October 3, 2022
Cheetah Project: Cheetahs have arrived, now what will happen next

Cheetah Project in MP: The real work will begin after the arrival of 8 cheetahs from Namibia in Kuno. The plan is to keep the male and female in separate but adjacent cages so that they can get to know each other before release. The quarantine enclosure will be stocked with natural prey. To ensure that cheetahs become accustomed to hunting Indian prey species before their release in the open. Male cheetahs with radio collars will be released first.

The project’s action plan states that the presence of female cheetahs in the enclosure will ensure that males do not wander too far. In the next phase, radio collared female cheetahs will be released 1-4 weeks after the male cheetahs. It depends on how the male cheetahs adjust to the new environment. If an animal enters an undesirable environment, it will be brought back. If all goes well, the cheetah population should reach its limit of 21 within Kuno in about 15 years.

During this period, some other smaller cheetah enclaves will be built in Rajasthan and elsewhere in Madhya Pradesh. The supply of cheetahs from Africa will continue for at least five years and for a maximum of 10 years. The boundaries of the Kuno National Park will be secured through appropriate fencing, if necessary, at least during the initial years. Once the greater Kuno landscape is protected and restored, the largest population of cheetahs is projected to go up to 36 in 30-40 years.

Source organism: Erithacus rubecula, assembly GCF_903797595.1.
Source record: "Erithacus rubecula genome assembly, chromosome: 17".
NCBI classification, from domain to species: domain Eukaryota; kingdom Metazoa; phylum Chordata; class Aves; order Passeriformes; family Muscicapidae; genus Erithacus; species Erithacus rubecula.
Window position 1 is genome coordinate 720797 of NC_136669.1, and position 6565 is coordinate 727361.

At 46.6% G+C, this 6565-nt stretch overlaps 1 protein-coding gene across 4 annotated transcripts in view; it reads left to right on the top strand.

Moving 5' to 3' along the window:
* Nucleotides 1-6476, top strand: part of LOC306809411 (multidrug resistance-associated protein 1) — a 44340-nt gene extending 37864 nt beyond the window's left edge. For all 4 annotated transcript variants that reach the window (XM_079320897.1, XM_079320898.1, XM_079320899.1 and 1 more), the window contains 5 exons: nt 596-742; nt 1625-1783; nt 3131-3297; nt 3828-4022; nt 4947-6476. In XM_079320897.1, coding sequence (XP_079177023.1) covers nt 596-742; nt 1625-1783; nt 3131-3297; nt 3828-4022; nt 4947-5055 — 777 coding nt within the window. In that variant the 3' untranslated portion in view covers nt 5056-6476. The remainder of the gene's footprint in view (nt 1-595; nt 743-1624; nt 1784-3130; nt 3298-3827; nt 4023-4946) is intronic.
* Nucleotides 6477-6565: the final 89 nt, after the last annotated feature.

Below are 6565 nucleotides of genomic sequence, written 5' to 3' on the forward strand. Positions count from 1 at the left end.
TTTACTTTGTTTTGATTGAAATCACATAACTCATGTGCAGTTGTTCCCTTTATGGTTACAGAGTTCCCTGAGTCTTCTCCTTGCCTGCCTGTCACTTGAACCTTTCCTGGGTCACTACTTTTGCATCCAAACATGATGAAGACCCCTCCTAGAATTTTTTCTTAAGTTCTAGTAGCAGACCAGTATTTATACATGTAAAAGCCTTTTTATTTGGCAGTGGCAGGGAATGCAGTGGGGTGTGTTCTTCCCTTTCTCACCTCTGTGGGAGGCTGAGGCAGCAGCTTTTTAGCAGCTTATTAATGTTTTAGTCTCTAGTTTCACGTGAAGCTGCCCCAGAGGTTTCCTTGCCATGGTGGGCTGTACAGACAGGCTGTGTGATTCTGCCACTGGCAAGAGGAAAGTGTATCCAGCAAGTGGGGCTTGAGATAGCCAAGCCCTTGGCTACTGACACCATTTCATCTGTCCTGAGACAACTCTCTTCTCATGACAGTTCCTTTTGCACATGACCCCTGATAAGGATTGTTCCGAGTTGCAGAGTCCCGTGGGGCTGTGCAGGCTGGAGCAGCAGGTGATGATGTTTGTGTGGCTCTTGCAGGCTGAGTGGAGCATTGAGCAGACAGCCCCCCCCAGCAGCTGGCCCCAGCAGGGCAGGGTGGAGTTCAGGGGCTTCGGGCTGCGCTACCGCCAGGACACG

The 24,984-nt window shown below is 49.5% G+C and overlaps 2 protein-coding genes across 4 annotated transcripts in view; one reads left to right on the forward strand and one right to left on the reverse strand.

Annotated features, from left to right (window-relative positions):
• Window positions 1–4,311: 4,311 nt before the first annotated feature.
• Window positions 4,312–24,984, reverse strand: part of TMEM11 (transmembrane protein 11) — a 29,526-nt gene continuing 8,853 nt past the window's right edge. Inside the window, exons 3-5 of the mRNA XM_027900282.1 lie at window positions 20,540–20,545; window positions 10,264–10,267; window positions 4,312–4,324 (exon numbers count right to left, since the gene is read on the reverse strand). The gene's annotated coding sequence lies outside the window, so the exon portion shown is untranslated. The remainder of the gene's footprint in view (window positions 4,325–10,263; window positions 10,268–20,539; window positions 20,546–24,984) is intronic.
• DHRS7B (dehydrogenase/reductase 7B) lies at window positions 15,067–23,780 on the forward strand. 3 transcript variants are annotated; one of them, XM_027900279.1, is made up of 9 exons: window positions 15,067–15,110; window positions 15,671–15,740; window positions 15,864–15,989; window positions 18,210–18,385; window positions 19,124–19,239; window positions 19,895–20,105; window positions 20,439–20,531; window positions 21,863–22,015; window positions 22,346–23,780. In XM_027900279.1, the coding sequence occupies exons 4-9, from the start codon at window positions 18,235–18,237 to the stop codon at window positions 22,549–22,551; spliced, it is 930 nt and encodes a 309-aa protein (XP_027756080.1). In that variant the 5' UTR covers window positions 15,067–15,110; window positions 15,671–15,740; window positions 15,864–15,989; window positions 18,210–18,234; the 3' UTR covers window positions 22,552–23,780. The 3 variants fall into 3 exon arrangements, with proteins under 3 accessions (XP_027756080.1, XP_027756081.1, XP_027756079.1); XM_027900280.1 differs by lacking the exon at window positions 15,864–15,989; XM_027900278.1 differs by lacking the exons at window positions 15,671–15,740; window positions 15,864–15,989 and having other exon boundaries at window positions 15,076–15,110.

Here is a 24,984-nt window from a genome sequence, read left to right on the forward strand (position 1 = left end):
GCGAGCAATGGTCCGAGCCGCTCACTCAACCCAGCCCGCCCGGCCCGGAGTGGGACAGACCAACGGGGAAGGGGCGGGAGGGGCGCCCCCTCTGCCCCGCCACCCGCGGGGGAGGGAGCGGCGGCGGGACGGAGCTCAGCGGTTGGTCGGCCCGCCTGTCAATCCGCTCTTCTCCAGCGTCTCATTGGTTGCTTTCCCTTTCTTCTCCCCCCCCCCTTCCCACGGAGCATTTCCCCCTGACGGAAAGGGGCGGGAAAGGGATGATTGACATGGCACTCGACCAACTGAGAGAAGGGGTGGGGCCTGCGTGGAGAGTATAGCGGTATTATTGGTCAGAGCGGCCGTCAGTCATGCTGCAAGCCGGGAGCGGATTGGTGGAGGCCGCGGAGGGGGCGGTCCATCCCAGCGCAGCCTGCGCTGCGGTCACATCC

The population feasibility analysis of the project has shown a high potential for long-term cheetah concentration. The major solution for steadily increasing the cheetah population is to adopt the South African model that periodically transfers individual animals from one fenced reserve to another in order to maintain genetic diversity. Creating and maintaining small populations of cheetahs from place to place is said to be not very practical. The biggest challenge facing conservation in India is how to protect the cheetah population from human intervention.

The Cheetah Project also promises to benefit endangered species such as the endangered Indian wolf and the near-extinct Indian bustard (GIB). Kuno is apparently getting Cheetah to host grassland ecosystem services. Lions can be introduced to Kuno after the cheetah population has settled. Project Lion is also an important scheme of India. At present, the lions are limited to Gir in Gujarat, while all efforts were made to settle them in Rajasthan and Madhya Pradesh, but politics got ruined in all. Conservators of wildlife are worried that now the expansion of lions may not be left behind.

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